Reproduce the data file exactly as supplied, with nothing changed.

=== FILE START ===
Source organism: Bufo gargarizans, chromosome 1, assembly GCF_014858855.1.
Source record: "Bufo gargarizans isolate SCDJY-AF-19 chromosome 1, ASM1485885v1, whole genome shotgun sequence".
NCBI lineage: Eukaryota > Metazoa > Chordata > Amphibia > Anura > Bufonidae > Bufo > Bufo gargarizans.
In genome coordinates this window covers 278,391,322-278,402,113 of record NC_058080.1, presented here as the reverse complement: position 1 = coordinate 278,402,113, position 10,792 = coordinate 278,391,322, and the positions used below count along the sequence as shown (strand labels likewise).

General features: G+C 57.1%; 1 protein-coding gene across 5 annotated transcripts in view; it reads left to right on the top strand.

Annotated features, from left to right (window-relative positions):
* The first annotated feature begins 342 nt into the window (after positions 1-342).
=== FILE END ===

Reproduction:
Source organism: Bufo gargarizans, chromosome 1, assembly GCF_014858855.1.
Source record: "Bufo gargarizans isolate SCDJY-AF-19 chromosome 1, ASM1485885v1, whole genome shotgun sequence".
NCBI lineage: Eukaryota > Metazoa > Chordata > Amphibia > Anura > Bufonidae > Bufo > Bufo gargarizans.
In genome coordinates this window covers 278,391,322-278,402,113 of record NC_058080.1, presented here as the reverse complement: position 1 = coordinate 278,402,113, position 10,792 = coordinate 278,391,322, and the positions used below count along the sequence as shown (strand labels likewise).

General features: G+C 57.1%; 1 protein-coding gene across 5 annotated transcripts in view; it reads left to right on the top strand.

Annotated features, from left to right (window-relative positions):
* The first annotated feature begins 342 nt into the window (after positions 1-342).